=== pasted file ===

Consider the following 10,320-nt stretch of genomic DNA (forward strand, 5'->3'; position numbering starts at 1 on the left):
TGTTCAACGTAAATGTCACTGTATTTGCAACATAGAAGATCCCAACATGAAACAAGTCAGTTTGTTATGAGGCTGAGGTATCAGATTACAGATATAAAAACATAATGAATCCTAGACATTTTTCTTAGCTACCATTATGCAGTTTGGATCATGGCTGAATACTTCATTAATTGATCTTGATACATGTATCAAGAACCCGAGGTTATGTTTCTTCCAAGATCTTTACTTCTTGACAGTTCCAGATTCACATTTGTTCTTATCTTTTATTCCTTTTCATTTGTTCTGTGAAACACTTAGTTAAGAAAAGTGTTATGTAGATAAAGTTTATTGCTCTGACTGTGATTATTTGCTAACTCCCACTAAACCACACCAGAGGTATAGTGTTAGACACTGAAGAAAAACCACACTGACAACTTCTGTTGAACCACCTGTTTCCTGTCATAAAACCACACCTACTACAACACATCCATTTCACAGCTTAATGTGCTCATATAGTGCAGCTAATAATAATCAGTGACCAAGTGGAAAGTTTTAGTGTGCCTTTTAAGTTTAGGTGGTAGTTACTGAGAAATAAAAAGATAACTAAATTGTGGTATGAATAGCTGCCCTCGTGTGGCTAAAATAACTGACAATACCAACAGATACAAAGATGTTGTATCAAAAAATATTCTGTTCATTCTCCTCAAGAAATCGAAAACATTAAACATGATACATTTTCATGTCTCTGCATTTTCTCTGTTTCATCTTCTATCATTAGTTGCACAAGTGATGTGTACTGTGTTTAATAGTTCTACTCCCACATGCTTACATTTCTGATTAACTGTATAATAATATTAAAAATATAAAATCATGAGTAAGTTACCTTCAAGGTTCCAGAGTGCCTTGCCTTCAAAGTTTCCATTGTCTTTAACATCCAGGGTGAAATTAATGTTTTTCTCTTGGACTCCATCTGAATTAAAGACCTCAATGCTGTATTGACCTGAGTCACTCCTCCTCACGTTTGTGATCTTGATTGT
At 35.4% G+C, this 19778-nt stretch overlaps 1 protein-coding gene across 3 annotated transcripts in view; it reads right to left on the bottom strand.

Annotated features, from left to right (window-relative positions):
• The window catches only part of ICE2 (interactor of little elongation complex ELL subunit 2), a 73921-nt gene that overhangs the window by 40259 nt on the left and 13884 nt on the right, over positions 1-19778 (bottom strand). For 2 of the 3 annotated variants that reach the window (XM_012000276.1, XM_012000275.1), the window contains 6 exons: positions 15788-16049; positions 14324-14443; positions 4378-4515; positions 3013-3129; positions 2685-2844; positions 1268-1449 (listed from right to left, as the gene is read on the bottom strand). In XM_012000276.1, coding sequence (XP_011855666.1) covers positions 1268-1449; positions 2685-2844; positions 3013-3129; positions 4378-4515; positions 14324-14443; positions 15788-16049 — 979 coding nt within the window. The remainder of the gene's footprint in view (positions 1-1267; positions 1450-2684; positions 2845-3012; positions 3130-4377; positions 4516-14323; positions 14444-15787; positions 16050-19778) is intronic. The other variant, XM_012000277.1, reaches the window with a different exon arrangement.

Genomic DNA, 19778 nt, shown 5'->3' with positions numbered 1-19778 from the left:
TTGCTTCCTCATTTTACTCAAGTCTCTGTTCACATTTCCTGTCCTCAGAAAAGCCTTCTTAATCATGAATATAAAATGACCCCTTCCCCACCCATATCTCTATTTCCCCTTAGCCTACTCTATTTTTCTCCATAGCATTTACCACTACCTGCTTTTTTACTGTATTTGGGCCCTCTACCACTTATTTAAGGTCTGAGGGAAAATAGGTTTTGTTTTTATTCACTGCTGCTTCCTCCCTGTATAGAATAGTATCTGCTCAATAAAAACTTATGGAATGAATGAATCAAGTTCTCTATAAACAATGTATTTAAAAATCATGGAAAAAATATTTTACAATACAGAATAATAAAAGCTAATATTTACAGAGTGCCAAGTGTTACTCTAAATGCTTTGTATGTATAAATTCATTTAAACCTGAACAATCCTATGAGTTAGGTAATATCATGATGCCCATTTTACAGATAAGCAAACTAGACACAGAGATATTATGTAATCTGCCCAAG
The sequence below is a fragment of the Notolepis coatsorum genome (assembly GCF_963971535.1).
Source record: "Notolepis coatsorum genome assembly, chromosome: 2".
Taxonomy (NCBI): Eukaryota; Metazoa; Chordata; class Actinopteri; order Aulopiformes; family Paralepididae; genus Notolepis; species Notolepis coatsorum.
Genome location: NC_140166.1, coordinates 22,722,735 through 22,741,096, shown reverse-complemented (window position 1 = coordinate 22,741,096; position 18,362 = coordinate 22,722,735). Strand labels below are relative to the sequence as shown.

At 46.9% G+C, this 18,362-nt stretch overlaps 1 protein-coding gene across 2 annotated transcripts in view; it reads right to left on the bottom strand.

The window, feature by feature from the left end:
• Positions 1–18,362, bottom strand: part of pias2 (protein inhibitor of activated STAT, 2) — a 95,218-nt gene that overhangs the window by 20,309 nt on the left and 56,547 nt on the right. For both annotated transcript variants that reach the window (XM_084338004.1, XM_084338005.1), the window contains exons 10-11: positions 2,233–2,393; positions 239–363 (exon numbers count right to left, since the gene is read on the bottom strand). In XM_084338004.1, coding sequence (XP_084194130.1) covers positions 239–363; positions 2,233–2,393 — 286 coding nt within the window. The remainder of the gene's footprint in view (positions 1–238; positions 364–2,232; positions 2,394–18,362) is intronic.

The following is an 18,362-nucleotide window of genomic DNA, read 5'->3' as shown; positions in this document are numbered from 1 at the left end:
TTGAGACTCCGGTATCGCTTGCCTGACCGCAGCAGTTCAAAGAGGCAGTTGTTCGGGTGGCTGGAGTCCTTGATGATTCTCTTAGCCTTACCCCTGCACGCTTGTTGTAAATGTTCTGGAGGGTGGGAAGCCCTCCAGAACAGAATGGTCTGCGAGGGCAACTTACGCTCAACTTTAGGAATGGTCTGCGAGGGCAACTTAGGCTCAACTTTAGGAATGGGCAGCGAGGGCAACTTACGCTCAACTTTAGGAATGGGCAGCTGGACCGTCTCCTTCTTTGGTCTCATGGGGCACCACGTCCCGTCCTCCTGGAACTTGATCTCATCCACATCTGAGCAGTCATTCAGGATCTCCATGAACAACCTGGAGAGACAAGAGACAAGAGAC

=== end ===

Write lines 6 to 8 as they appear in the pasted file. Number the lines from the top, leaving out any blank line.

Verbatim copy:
Genomic DNA, 19778 nt, shown 5'->3' with positions numbered 1-19778 from the left:
TTGCTTCCTCATTTTACTCAAGTCTCTGTTCACATTTCCTGTCCTCAGAAAAGCCTTCTTAATCATGAATATAAAATGACCCCTTCCCCACCCATATCTCTATTTCCCCTTAGCCTACTCTATTTTTCTCCATAGCATTTACCACTACCTGCTTTTTTACTGTATTTGGGCCCTCTACCACTTATTTAAGGTCTGAGGGAAAATAGGTTTTGTTTTTATTCACTGCTGCTTCCTCCCTGTATAGAATAGTATCTGCTCAATAAAAACTTATGGAATGAATGAATCAAGTTCTCTATAAACAATGTATTTAAAAATCATGGAAAAAATATTTTACAATACAGAATAATAAAAGCTAATATTTACAGAGTGCCAAGTGTTACTCTAAATGCTTTGTATGTATAAATTCATTTAAACCTGAACAATCCTATGAGTTAGGTAATATCATGATGCCCATTTTACAGATAAGCAAACTAGACACAGAGATATTATGTAATCTGCCCAAG
The sequence below is a fragment of the Notolepis coatsorum genome (assembly GCF_963971535.1).